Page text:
Excellent leadership can take an organization to the next level while ensuring employee loyalty, teamwork and an overarching commitment to shared goals. While leadership styles differ and personality plays a role, you can cultivate specific traits and skills to become the kind of leader your employees respond to.
We’ll explore five traits employees prefer in their leaders and share the behaviors and tendencies to avoid at all costs if you want to maintain employee respect.
The Training Industry interviewed thousands of professionals in various industries, including manufacturing, entertainment, pharmaceutical, hospitality, transportation and government, and asked them to list the qualities they wanted in a leader. Excellent communication skills and interpersonal skills were highly valued. Additionally, the survey found that people respond to integrity, follow-through, good listening skills and the ability to make employees feel valued.
Here’s a breakdown of five traits people want from their leaders and tips on cultivating these qualities.
Communication is a cornerstone of inspirational leadership. Excellent communication makes your employees’ jobs easier by setting clear expectations and parameters. The good news is that anyone can improve their communication skills with a little effort.
Here are some tips for becoming a better communicator:
As you improve your communication skills, you can become the type of leader who helps employees feel heard. This can result in a stronger company culture with deeper loyalty and improved teamwork.
Employees who feel heard — and seen — are more likely to stick around during tough times, improving your employee retention rates. In contrast, employees who feel invisible and unimportant will have less loyalty and are more likely to leave.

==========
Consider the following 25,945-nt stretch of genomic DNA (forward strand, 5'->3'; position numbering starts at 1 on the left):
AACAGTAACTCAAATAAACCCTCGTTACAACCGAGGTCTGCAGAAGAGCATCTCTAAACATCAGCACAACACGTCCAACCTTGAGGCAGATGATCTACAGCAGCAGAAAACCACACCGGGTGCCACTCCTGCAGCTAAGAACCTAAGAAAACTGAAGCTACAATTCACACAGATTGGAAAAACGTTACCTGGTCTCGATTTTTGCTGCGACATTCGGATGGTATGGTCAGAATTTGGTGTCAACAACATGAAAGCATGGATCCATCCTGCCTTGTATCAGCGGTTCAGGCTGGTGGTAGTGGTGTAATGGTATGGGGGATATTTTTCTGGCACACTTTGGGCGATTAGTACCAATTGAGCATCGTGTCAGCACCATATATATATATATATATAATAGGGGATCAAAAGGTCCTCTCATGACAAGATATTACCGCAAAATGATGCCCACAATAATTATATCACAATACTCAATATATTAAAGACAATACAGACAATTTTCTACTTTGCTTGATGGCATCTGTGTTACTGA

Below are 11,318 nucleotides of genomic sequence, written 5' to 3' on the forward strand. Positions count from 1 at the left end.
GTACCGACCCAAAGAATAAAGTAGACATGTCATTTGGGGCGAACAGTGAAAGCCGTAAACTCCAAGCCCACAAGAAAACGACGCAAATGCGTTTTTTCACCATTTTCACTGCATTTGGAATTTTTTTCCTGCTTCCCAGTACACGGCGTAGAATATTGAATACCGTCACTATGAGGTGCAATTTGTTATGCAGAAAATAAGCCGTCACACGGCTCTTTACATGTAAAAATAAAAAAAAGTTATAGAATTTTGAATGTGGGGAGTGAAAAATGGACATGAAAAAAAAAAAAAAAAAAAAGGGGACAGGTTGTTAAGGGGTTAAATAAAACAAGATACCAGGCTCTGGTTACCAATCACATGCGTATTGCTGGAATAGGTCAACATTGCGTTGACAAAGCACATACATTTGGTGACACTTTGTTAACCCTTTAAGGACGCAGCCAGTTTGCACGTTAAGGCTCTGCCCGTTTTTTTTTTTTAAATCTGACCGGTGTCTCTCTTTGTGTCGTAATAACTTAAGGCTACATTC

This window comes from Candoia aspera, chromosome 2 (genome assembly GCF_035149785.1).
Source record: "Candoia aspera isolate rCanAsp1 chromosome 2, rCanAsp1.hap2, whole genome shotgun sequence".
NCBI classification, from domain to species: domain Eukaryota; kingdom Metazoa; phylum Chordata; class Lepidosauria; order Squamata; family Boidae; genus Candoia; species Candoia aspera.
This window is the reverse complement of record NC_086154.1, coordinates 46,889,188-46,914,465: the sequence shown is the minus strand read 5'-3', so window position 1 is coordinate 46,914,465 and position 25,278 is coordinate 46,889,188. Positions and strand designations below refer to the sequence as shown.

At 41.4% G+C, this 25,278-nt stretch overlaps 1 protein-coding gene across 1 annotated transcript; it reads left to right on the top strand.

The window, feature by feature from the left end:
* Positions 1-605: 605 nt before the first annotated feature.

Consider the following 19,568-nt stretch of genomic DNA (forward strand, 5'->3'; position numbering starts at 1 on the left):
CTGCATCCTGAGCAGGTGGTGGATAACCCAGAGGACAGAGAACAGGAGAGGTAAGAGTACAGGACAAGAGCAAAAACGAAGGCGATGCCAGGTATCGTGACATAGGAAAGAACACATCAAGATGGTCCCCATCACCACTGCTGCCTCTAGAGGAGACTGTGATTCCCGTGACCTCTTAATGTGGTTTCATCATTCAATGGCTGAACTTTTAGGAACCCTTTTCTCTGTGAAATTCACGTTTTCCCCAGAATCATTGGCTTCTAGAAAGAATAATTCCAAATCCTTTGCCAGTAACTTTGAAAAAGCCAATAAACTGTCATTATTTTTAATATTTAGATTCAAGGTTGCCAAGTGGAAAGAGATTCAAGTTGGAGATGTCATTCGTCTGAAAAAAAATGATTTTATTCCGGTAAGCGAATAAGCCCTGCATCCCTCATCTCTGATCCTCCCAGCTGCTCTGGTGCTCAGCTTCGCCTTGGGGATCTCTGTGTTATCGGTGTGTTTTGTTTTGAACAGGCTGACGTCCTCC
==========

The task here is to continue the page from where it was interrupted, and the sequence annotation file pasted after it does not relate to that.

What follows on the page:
Listening has benefits beyond employee retention and satisfaction. Leaders who listen can glean essential insights from their employees’ diverse voices and opinions, making them more likely to discover innovative solutions and opportunities.
Here are a few ways to hone your listening skills and help your employees feel truly heard:
Integrity is a gateway to trust, respect and inspiration. Doing the right thing because it’s the right thing will earn your employees’ respect and set a fantastic example for them to follow.
In today’s work environment, employees can sniff out untruths and fluff. If you lie to, coddle or tell half-truths to your workforce, you’ll likely do irreparable damage to your reputation as a leader and your company’s brand as a whole.
Here are several ways to cultivate integrity:
Everyone’s human, and we all make mistakes. A leader with integrity is honest and relatable — and doesn’t have to be perfect.
Excellent people management requires following through on commitments. By making and keeping promises, you demonstrate your reliability and set a great example for your team.
Failing to follow through on a commitment can be as damaging as telling an outright lie. Once you demonstrate that you only pay lip service to something, you may spend years regaining that lost respect and trust. Following through on your commitments fosters an environment of respect and value that spreads throughout an organization.
Great leaders give credit where it’s due. Not every great idea comes from the C-suite, and business success is a collective effort. Ensure your employees get the accolades they deserve to create an environment where people feel valued for their opinions, thoughts and ideas.